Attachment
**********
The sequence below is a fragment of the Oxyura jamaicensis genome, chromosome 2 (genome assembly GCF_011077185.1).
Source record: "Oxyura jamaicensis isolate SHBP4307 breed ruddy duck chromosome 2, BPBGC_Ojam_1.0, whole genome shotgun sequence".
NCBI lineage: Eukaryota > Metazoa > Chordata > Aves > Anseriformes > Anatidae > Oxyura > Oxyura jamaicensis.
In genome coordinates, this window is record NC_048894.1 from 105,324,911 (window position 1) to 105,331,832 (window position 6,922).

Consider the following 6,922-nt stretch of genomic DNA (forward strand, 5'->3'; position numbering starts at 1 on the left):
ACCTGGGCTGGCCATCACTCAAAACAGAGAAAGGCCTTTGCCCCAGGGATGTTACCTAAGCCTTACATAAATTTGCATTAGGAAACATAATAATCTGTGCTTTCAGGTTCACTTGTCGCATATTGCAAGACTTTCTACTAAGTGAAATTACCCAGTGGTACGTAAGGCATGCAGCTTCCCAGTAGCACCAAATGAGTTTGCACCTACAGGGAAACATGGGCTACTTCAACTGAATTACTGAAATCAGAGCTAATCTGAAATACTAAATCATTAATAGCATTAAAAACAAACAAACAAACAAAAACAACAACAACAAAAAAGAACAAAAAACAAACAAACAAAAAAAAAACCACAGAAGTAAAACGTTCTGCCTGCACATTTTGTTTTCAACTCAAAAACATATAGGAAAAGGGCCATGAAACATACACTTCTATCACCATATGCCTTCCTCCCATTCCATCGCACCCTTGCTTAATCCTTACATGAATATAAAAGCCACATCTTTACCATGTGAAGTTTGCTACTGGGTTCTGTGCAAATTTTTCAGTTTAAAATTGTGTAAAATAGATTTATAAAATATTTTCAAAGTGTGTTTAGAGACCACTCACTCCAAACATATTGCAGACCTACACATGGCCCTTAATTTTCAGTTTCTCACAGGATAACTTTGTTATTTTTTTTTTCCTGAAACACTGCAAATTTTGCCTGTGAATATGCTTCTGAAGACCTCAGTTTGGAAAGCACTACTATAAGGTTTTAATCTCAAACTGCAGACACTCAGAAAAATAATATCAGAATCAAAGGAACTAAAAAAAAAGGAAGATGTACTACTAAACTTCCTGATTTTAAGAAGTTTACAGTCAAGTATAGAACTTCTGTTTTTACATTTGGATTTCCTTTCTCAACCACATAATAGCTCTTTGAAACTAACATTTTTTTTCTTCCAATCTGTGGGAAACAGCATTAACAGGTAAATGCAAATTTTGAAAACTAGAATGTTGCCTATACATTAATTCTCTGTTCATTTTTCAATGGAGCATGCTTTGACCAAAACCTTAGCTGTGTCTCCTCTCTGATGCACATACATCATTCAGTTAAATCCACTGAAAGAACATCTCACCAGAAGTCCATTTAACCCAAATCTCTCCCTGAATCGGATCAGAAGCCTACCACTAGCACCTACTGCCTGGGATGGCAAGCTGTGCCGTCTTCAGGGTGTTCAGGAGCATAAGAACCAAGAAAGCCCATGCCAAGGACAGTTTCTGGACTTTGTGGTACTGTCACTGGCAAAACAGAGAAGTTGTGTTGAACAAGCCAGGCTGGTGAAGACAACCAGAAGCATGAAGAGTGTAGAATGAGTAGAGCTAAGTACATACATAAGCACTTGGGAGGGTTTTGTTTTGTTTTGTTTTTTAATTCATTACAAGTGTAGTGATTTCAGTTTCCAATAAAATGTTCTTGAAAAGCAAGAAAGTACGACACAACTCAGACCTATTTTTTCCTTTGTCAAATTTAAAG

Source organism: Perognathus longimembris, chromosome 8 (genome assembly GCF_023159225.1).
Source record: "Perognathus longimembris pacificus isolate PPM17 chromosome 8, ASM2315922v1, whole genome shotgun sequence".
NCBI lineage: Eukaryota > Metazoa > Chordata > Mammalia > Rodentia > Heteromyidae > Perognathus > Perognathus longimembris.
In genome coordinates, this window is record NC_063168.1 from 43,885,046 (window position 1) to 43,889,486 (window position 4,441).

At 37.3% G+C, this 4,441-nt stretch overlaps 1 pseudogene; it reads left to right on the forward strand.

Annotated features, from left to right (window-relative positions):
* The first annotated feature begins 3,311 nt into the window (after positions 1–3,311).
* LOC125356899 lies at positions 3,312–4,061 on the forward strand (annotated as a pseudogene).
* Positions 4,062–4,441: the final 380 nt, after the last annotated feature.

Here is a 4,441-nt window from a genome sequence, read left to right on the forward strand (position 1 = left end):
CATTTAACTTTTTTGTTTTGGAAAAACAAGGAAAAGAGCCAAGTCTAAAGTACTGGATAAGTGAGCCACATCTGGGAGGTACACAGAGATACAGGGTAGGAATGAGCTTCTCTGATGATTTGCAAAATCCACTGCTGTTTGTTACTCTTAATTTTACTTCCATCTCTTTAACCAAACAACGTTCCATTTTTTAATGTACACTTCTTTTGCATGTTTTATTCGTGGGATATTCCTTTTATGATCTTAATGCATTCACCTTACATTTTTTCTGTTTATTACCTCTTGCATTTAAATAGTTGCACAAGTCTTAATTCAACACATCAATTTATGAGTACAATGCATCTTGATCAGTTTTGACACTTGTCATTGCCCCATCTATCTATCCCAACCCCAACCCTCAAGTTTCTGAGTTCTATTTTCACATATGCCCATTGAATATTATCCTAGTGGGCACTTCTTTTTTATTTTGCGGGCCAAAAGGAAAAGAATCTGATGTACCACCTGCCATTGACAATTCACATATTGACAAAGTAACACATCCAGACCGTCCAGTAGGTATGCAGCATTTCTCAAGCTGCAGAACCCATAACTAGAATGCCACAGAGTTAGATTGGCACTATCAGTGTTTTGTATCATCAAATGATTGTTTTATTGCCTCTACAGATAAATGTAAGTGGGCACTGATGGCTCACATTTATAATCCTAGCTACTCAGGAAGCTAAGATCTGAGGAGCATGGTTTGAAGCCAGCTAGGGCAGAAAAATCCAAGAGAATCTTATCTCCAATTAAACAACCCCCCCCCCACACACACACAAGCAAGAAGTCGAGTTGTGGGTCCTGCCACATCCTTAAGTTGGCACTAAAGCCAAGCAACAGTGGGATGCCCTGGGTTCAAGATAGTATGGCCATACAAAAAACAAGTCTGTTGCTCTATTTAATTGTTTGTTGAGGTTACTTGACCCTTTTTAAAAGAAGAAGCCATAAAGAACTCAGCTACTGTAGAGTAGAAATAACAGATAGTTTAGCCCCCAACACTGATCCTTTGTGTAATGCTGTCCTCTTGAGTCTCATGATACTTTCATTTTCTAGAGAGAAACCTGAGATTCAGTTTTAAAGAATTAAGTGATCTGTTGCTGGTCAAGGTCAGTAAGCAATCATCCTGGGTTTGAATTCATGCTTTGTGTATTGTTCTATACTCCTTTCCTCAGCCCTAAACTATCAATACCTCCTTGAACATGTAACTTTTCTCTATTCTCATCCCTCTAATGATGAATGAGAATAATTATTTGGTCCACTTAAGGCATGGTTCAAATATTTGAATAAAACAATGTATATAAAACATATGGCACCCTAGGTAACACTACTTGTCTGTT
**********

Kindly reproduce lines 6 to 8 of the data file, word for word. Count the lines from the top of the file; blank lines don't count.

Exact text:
ACCTGGGCTGGCCATCACTCAAAACAGAGAAAGGCCTTTGCCCCAGGGATGTTACCTAAGCCTTACATAAATTTGCATTAGGAAACATAATAATCTGTGCTTTCAGGTTCACTTGTCGCATATTGCAAGACTTTCTACTAAGTGAAATTACCCAGTGGTACGTAAGGCATGCAGCTTCCCAGTAGCACCAAATGAGTTTGCACCTACAGGGAAACATGGGCTACTTCAACTGAATTACTGAAATCAGAGCTAATCTGAAATACTAAATCATTAATAGCATTAAAAACAAACAAACAAACAAAAACAACAACAACAAAAAAGAACAAAAAACAAACAAACAAAAAAAAAACCACAGAAGTAAAACGTTCTGCCTGCACATTTTGTTTTCAACTCAAAAACATATAGGAAAAGGGCCATGAAACATACACTTCTATCACCATATGCCTTCCTCCCATTCCATCGCACCCTTGCTTAATCCTTACATGAATATAAAAGCCACATCTTTACCATGTGAAGTTTGCTACTGGGTTCTGTGCAAATTTTTCAGTTTAAAATTGTGTAAAATAGATTTATAAAATATTTTCAAAGTGTGTTTAGAGACCACTCACTCCAAACATATTGCAGACCTACACATGGCCCTTAATTTTCAGTTTCTCACAGGATAACTTTGTTATTTTTTTTTTCCTGAAACACTGCAAATTTTGCCTGTGAATATGCTTCTGAAGACCTCAGTTTGGAAAGCACTACTATAAGGTTTTAATCTCAAACTGCAGACACTCAGAAAAATAATATCAGAATCAAAGGAACTAAAAAAAAAGGAAGATGTACTACTAAACTTCCTGATTTTAAGAAGTTTACAGTCAAGTATAGAACTTCTGTTTTTACATTTGGATTTCCTTTCTCAACCACATAATAGCTCTTTGAAACTAACATTTTTTTTCTTCCAATCTGTGGGAAACAGCATTAACAGGTAAATGCAAATTTTGAAAACTAGAATGTTGCCTATACATTAATTCTCTGTTCATTTTTCAATGGAGCATGCTTTGACCAAAACCTTAGCTGTGTCTCCTCTCTGATGCACATACATCATTCAGTTAAATCCACTGAAAGAACATCTCACCAGAAGTCCATTTAACCCAAATCTCTCCCTGAATCGGATCAGAAGCCTACCACTAGCACCTACTGCCTGGGATGGCAAGCTGTGCCGTCTTCAGGGTGTTCAGGAGCATAAGAACCAAGAAAGCCCATGCCAAGGACAGTTTCTGGACTTTGTGGTACTGTCACTGGCAAAACAGAGAAGTTGTGTTGAACAAGCCAGGCTGGTGAAGACAACCAGAAGCATGAAGAGTGTAGAATGAGTAGAGCTAAGTACATACATAAGCACTTGGGAGGGTTTTGTTTTGTTTTGTTTTTTAATTCATTACAAGTGTAGTGATTTCAGTTTCCAATAAAATGTTCTTGAAAAGCAAGAAAGTACGACACAACTCAGACCTATTTTTTCCTTTGTCAAATTTAAAG

Source organism: Perognathus longimembris, chromosome 8 (genome assembly GCF_023159225.1).
Source record: "Perognathus longimembris pacificus isolate PPM17 chromosome 8, ASM2315922v1, whole genome shotgun sequence".